Title insurers may be yet another component of the housing market that is being impacted by the drop-off in refinance activity — and their stocks will prove it.
When taking a look at the HW 30 index — HousingWire’s exclusive index of stocks impacting the housing economy — it’s evident that title insurers have taken a hit upon Wednesday’s terrible refinance application report.
Reaching its lowest level since April 2010, the refinance share of mortgage activity dropped to 57% of total applications from 61% the previous week.
Sliding alongside mortgage volumes are the title insurers on the HW 30 index. First American Finance (FAF) saw a steep decline on Wednesday, ending the day down 1.64%. The title insurer has faced some struggles the past six months — down 9.91% on a six-month basis. Over the past three months, the stocks are down 3.35% on the HW 30 index, while the stocks dropped 0.59% over the last month. First American Finance opened the day at $22.17 per share and ended the day at $21.90.
Fidelity National Finance (FNF) also took a tumble, though to a lesser extent, falling 0.48% for the day. Over the past month, Fidelity is up 0.28%; however, the company is down 2.63% over the past three months, which would be more reflective of the impact of tapering refinance activity. Fidelity's stock opened Wednesday at $24.84 per share, with the official closing price at $24.76.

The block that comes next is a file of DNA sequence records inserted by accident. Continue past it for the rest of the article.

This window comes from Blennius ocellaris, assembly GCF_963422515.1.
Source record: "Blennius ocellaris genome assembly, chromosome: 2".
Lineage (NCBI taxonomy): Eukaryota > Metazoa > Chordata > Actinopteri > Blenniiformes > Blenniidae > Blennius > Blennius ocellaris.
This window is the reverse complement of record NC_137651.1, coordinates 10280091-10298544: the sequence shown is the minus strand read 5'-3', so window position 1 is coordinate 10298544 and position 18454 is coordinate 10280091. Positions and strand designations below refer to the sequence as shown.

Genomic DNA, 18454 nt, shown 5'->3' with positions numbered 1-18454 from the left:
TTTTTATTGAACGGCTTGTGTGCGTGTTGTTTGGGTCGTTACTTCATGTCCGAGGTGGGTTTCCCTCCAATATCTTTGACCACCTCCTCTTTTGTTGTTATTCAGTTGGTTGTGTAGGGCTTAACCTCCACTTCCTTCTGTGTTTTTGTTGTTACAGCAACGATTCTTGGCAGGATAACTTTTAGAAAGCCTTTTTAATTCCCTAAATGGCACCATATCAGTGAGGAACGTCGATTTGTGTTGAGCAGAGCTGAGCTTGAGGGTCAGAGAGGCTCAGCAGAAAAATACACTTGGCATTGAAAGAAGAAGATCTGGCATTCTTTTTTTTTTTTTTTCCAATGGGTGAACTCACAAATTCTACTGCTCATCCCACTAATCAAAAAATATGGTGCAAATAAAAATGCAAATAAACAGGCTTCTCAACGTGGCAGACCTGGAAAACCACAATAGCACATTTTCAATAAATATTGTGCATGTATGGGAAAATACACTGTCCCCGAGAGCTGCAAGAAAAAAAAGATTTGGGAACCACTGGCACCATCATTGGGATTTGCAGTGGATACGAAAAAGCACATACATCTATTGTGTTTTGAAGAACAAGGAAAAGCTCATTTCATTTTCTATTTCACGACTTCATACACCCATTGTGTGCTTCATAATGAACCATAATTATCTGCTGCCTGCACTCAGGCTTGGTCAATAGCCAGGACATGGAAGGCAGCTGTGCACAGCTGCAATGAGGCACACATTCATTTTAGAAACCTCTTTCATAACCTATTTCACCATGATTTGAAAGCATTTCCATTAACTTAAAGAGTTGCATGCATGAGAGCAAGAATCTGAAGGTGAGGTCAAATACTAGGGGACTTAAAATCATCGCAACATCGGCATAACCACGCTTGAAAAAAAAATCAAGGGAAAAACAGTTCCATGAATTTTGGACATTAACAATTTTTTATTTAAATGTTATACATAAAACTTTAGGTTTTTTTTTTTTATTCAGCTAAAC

Stewart Information Services (STC) fell 1.57% on the HW 30 index on Wednesday and was down 2.08% over the past month. The past month hasn’t been so positive for the company’s stocks, which are down 2.08% on the HW 30 index. Yet surprisingly, the three-month period saw strong improvement, up 9.40%. Stewart opened the day at $31.01 per share and closed the day at $30.60.
Radian Group (RDN) took the biggest hit on Wednesday, down 1.72% for the day. However, for the month, Radian is up 0.22%. Radian opened Wednesday at $13.92 and closed the day at $13.74.
Alfred King, a spokesman for Genworth Mortgage Insurance, believes mortgage insurers are safe on the stock market. “This may be an issue for title insurers, but not one for mortgage insurers,” King told HousingWire.